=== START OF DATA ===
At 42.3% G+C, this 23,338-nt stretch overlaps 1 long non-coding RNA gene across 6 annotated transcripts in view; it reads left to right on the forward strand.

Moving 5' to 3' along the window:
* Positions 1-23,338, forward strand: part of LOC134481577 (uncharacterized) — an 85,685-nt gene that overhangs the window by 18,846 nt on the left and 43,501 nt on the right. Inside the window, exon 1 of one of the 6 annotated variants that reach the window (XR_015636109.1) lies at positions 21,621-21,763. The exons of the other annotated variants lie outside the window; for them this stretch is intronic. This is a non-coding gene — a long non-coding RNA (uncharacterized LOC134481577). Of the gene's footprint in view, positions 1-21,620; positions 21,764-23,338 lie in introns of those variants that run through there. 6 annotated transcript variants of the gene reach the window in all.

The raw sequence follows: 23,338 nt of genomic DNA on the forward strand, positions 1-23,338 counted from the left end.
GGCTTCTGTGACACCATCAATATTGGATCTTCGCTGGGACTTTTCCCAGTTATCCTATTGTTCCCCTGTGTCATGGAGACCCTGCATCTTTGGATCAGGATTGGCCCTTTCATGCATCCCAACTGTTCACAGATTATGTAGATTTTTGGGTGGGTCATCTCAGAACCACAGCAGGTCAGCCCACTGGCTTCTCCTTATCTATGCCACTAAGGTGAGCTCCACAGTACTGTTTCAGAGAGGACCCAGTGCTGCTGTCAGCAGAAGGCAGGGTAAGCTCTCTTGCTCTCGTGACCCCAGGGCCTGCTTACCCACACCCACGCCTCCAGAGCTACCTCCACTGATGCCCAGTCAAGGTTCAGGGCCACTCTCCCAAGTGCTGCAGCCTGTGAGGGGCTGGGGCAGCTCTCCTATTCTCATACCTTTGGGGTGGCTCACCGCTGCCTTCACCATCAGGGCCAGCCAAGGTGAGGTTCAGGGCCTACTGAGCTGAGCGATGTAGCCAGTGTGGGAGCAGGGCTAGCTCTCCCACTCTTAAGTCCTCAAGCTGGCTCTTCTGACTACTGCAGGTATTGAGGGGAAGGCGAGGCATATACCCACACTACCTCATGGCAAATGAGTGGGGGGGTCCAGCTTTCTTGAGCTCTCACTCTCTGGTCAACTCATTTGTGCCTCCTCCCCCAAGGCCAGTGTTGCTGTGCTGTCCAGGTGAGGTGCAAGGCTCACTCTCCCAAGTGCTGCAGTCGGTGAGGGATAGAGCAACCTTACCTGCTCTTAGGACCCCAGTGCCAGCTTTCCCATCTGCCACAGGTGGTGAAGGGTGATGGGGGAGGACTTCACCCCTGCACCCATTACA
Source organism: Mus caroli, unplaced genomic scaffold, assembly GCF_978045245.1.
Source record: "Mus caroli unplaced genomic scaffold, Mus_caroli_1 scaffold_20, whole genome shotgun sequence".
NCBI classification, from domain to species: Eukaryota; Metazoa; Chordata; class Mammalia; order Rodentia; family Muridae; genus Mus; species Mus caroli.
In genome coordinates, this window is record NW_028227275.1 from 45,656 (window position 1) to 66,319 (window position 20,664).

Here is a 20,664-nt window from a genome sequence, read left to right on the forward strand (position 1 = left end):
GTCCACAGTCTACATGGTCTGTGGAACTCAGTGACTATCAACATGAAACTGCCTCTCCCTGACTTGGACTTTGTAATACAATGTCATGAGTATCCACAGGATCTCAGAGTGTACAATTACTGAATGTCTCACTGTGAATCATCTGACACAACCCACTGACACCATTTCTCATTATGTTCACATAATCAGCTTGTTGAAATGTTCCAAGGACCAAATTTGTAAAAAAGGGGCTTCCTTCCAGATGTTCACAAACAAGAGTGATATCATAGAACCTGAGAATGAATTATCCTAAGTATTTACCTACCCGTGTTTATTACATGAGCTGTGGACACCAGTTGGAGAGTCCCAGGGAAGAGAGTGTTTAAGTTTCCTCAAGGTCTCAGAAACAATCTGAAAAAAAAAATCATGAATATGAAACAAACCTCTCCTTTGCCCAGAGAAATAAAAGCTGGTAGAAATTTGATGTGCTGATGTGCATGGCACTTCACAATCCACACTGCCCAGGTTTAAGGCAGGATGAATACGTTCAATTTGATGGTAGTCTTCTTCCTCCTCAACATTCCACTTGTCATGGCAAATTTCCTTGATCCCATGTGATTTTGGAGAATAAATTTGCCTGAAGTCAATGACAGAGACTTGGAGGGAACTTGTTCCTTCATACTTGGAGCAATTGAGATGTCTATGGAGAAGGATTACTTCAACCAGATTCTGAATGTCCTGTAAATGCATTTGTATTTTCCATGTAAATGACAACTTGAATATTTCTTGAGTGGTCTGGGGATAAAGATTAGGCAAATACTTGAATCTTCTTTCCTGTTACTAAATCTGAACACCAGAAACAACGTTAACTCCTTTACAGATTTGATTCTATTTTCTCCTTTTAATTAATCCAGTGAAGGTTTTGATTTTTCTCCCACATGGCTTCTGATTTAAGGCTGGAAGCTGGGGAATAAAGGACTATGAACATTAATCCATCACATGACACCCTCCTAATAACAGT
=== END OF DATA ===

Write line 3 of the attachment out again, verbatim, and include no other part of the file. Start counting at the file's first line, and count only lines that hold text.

* Positions 1-23,338, forward strand: part of LOC134481577 (uncharacterized) — an 85,685-nt gene that overhangs the window by 18,846 nt on the left and 43,501 nt on the right. Inside the window, exon 1 of one of the 6 annotated variants that reach the window (XR_015636109.1) lies at positions 21,621-21,763. The exons of the other annotated variants lie outside the window; for them this stretch is intronic. This is a non-coding gene — a long non-coding RNA (uncharacterized LOC134481577). Of the gene's footprint in view, positions 1-21,620; positions 21,764-23,338 lie in introns of those variants that run through there. 6 annotated transcript variants of the gene reach the window in all.